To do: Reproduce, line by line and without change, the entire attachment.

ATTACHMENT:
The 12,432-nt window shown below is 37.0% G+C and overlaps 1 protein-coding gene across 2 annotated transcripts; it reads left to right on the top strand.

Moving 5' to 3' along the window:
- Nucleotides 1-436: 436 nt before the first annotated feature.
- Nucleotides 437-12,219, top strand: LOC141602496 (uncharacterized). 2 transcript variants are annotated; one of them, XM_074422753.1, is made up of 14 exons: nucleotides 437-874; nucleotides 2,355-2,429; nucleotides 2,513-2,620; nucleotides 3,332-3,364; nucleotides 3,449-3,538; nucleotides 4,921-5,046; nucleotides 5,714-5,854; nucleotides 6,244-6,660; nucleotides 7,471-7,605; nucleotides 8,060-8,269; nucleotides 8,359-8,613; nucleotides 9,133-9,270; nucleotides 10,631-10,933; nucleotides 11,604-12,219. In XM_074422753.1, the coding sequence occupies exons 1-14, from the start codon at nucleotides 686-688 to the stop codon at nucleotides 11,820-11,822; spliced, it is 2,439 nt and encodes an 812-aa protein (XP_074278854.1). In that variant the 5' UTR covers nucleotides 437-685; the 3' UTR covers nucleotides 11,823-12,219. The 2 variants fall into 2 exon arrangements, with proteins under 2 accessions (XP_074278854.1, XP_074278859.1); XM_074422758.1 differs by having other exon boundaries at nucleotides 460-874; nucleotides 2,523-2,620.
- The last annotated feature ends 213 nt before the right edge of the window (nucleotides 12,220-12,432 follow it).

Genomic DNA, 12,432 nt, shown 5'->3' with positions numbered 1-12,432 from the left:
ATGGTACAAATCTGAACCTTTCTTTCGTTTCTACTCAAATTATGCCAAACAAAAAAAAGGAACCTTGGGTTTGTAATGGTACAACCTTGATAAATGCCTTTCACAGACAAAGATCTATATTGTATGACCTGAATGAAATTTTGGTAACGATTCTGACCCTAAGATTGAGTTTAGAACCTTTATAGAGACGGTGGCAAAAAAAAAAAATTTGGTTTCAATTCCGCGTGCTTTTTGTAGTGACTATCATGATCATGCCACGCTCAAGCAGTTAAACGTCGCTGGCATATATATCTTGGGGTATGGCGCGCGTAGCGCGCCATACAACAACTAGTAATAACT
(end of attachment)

The 12,432-nt window shown below is 37.0% G+C and overlaps 1 protein-coding gene across 2 annotated transcripts; it reads left to right on the top strand.

Moving 5' to 3' along the window:
- Nucleotides 1-436: 436 nt before the first annotated feature.
- Nucleotides 437-12,219, top strand: LOC141602496 (uncharacterized). 2 transcript variants are annotated; one of them, XM_074422753.1, is made up of 14 exons: nucleotides 437-874; nucleotides 2,355-2,429; nucleotides 2,513-2,620; nucleotides 3,332-3,364; nucleotides 3,449-3,538; nucleotides 4,921-5,046; nucleotides 5,714-5,854; nucleotides 6,244-6,660; nucleotides 7,471-7,605; nucleotides 8,060-8,269; nucleotides 8,359-8,613; nucleotides 9,133-9,270; nucleotides 10,631-10,933; nucleotides 11,604-12,219. In XM_074422753.1, the coding sequence occupies exons 1-14, from the start codon at nucleotides 686-688 to the stop codon at nucleotides 11,820-11,822; spliced, it is 2,439 nt and encodes an 812-aa protein (XP_074278854.1). In that variant the 5' UTR covers nucleotides 437-685; the 3' UTR covers nucleotides 11,823-12,219. The 2 variants fall into 2 exon arrangements, with proteins under 2 accessions (XP_074278854.1, XP_074278859.1); XM_074422758.1 differs by having other exon boundaries at nucleotides 460-874; nucleotides 2,523-2,620.
- The last annotated feature ends 213 nt before the right edge of the window (nucleotides 12,220-12,432 follow it).

Genomic DNA, 12,432 nt, shown 5'->3' with positions numbered 1-12,432 from the left:
ATGGTACAAATCTGAACCTTTCTTTCGTTTCTACTCAAATTATGCCAAACAAAAAAAAGGAACCTTGGGTTTGTAATGGTACAACCTTGATAAATGCCTTTCACAGACAAAGATCTATATTGTATGACCTGAATGAAATTTTGGTAACGATTCTGACCCTAAGATTGAGTTTAGAACCTTTATAGAGACGGTGGCAAAAAAAAAAAATTTGGTTTCAATTCCGCGTGCTTTTTGTAGTGACTATCATGATCATGCCACGCTCAAGCAGTTAAACGTCGCTGGCATATATATCTTGGGGTATGGCGCGCGTAGCGCGCCATACAACAACTAGTAATAACT